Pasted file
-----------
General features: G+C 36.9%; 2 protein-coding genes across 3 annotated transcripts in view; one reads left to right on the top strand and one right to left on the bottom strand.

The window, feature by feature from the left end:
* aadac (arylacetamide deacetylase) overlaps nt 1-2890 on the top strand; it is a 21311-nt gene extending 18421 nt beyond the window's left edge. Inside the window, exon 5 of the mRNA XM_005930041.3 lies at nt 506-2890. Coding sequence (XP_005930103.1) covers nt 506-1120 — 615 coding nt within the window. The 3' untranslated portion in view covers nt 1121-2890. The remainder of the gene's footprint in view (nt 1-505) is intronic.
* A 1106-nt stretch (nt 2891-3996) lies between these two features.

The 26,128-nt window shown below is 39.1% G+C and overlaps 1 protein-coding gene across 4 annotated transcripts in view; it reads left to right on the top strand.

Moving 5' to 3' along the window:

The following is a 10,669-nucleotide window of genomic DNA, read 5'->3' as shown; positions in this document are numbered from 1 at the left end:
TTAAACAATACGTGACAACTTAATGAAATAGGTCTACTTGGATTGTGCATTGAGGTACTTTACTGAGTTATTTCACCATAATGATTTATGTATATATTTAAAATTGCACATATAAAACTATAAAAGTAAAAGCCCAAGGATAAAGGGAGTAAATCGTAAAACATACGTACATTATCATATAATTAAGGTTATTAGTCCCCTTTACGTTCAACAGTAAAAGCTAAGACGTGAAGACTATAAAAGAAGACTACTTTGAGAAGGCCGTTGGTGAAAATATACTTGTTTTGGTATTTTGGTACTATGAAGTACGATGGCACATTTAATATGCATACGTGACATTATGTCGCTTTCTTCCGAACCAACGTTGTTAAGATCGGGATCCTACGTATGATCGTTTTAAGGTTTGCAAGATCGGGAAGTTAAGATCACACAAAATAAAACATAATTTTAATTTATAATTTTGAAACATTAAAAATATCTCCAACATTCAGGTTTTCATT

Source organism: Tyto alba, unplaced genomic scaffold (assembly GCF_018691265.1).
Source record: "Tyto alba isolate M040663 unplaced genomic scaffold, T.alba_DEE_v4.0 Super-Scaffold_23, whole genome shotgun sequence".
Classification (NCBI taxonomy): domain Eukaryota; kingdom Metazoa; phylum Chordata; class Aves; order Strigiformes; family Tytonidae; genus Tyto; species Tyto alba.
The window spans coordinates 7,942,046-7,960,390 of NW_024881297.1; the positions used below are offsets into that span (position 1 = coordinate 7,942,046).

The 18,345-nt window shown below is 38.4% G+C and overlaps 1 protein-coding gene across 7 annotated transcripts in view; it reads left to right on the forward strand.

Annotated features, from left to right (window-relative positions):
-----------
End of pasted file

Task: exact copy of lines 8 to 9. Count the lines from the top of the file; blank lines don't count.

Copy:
TTAAACAATACGTGACAACTTAATGAAATAGGTCTACTTGGATTGTGCATTGAGGTACTTTACTGAGTTATTTCACCATAATGATTTATGTATATATTTAAAATTGCACATATAAAACTATAAAAGTAAAAGCCCAAGGATAAAGGGAGTAAATCGTAAAACATACGTACATTATCATATAATTAAGGTTATTAGTCCCCTTTACGTTCAACAGTAAAAGCTAAGACGTGAAGACTATAAAAGAAGACTACTTTGAGAAGGCCGTTGGTGAAAATATACTTGTTTTGGTATTTTGGTACTATGAAGTACGATGGCACATTTAATATGCATACGTGACATTATGTCGCTTTCTTCCGAACCAACGTTGTTAAGATCGGGATCCTACGTATGATCGTTTTAAGGTTTGCAAGATCGGGAAGTTAAGATCACACAAAATAAAACATAATTTTAATTTATAATTTTGAAACATTAAAAATATCTCCAACATTCAGGTTTTCATT

Source organism: Tyto alba, unplaced genomic scaffold (assembly GCF_018691265.1).